<your-site>/wp-json/wp/v2/posts?per_page=100

Note that the API limits the amount of posts that it can return per request to 100. So if you are wanting to get all posts from WordPress and you have more than 100, you will also need to utilize the page parameter like this:

<your-site>/wp-json/wp/v2/posts/?per_page=100?page=2

You can simply increment the page number every time you need to fetch another 100 posts. Or if by some chance you need to get all posts in one go (even though this is probably unlikely), you could set up a loop to fetch each page until you get back an empty result.

Cheers!
—J

 

I need to put multiple wordpress pages in my app.js. file

I managed to call them with let pagesURL like this:
http: // localhost / react-wordpress / headless-react / admin / wp-json / wp / v2 / pages? include [] = 25 & include [] = 2

but I want to call them individually
for example:

{page1} </ div>

{page2} </ div>
 

One of the best and to-the-point written online tutorials. I have always found WP annoying when it has to do front-end but with the introduction of REST API it got better at handling db features. This helped me setup my portfolio, thanks!

 

Sure it's great to be able to leverage the Wordpress backend but, have you seen this new trend of statically generating the whole site? What's your opinion?

 

Hey Alex, I think static generators are great depending on the site!

Are you talking about using WordPress but outputting a static version of the WordPress site? Or just axing WordPress altogether?

—J

 

I was talking about axing WordPress. But IT IS a problem, because, while I like the static generation idea: is straightforward, no server needed, etc… it is not easy to integrate your editors into the workflow.

Yeah, I've heard of some pretty elaborate setups for tying editors into a static workflow.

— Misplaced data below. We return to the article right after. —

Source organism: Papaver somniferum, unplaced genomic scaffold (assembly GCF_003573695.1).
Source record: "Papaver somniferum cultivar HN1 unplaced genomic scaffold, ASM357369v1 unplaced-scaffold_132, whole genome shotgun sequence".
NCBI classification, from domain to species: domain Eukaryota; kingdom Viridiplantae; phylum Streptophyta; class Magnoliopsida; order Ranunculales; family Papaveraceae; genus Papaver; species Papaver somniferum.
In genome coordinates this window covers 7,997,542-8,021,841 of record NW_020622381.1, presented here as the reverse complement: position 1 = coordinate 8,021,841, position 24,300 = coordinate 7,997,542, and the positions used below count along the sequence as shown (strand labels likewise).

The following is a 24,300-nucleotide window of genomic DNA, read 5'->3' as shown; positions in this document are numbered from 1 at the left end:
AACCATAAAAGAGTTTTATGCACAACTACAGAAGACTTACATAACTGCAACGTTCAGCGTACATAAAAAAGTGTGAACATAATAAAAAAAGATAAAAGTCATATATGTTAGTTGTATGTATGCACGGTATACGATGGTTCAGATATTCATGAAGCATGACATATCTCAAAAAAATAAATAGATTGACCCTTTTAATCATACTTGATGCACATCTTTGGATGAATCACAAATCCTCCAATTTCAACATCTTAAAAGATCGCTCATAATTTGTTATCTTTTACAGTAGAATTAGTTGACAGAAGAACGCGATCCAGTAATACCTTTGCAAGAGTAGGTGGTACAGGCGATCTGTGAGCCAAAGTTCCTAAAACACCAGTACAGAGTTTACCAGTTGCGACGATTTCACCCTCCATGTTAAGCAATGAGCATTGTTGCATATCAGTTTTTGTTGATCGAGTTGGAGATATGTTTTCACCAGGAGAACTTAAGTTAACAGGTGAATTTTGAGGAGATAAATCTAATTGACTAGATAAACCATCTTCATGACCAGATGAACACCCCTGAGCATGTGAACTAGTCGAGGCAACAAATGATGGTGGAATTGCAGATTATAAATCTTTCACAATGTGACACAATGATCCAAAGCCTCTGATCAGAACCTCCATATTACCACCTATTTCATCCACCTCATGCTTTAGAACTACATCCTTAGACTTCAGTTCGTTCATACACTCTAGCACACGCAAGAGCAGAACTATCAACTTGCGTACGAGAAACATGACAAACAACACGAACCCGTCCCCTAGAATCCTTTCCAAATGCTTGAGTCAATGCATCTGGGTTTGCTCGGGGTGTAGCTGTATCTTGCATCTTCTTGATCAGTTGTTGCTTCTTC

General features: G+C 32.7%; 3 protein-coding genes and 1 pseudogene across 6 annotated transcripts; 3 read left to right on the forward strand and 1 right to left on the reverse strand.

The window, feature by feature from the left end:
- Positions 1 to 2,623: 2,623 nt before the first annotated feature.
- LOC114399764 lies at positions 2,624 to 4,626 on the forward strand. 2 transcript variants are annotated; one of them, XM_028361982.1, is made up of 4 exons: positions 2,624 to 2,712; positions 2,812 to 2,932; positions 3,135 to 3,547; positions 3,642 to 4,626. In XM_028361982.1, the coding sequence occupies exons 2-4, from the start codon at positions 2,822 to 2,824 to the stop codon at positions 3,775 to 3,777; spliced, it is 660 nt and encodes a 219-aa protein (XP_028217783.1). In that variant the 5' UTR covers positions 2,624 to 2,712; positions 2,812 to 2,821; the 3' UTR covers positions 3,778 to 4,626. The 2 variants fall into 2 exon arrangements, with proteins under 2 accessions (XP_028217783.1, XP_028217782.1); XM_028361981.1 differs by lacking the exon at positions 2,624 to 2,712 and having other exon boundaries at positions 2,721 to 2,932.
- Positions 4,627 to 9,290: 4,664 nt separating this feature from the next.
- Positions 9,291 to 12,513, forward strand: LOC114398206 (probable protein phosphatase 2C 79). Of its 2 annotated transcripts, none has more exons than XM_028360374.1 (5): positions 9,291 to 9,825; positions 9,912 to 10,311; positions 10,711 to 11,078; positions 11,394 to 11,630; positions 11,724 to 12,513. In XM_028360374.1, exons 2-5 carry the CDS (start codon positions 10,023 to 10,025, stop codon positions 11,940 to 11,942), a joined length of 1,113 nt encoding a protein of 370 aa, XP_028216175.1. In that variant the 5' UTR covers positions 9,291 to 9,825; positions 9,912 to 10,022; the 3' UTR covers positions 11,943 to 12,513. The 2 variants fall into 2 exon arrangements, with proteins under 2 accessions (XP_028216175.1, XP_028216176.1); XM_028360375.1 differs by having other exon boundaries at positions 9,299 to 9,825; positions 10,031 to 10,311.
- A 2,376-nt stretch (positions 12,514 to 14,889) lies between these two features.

Thank you for the very helpful post.

How would I best integrate the content of App.js into a .html page, or -- in my case an .asp page?

 

Hey, I'm actually not sure how to do this. I'm actually trying to solve a similar problem at work, but with a very large PHP monolith.

J

 
 

Hi @jchiatt

Is it possible to fetch any SEO tags from headless wordpress to main website (React js)? currently we using REST API (/wp-json) to fetch any content.

 

This is extremely cool!

You should look into Contentful - the API-based CMS. It would be perfect for this kind of thing + has a very smooth UI.

 

It looks like Contentful would replace WordPress as the API. I've never looked into it, but it would probably suit similar needs! But I'm more interested in the WP API myself.

 

How to translate wordpress over reactjs so i will render all wordpress pages, post and my CPT so i need help with translation how could i achieve that?

 

This is article is very nice, amazing and good.
You have given me an idea for my blog. I am very grateful to you.
S128

 

will regular WP plugins work once you use a React front end?

 

Some plugins are compatible with the REST API, but you'll need to check the documentation of each plugin as some do not have any support for it.

—J